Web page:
The south encompasses some of Mauritius’s most dramatic natural and cultural landscapes, from the green southwest, where the tendrils of Black River Gorges National Park reach down to Bel Ombre, the south’s most developed resort, to the ancient capital of Mahébourg in the southeast. In-between is the island’s wild and interesting south coast, where offshore islands once frequented by pirates can be glimpsed through the sugar cane, and roadside stalls sell pineapples and coconuts next to unmanicured beaches and surf-sculpted basalt cliffs. The break in the reef here and lack of swimming beaches has largely saved the south from the hands of encroaching developers; it’s the most rustic part of the island, with a sprinkling of hotels and restaurants, and Creole fishing villages where the daily catch is still hauled in from wooden pirogues, séga music blasts from wooden houses decorated with lambrequins and kids jump from jetties into the sea. Natural attractions meanwhile include snorkelling trips in Blue Bay Marine Park, tortoise encounters on Île aux Aigrettes and ecotourism opportunities in Frederica Nature Reserve.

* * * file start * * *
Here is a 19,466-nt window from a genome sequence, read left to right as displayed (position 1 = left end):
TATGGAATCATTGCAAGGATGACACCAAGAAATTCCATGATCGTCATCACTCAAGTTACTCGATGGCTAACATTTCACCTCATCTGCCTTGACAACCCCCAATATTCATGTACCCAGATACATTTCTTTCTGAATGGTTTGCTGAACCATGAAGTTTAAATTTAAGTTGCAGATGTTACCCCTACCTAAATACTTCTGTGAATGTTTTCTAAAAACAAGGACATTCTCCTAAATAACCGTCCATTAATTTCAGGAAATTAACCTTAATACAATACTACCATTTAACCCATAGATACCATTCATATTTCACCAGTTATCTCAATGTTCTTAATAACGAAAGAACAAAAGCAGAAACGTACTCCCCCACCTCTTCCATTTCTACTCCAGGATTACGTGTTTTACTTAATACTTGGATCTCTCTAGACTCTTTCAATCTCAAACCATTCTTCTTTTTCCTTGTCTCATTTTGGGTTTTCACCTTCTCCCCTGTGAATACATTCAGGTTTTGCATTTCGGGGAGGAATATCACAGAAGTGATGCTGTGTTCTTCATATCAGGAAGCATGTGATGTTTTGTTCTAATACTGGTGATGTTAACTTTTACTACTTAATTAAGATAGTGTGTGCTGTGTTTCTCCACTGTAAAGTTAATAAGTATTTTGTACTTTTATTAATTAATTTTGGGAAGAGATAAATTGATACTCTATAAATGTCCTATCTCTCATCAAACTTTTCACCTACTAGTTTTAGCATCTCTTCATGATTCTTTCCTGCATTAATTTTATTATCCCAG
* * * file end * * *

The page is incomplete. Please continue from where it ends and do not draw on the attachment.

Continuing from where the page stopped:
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Andy Turner
8/29/2020
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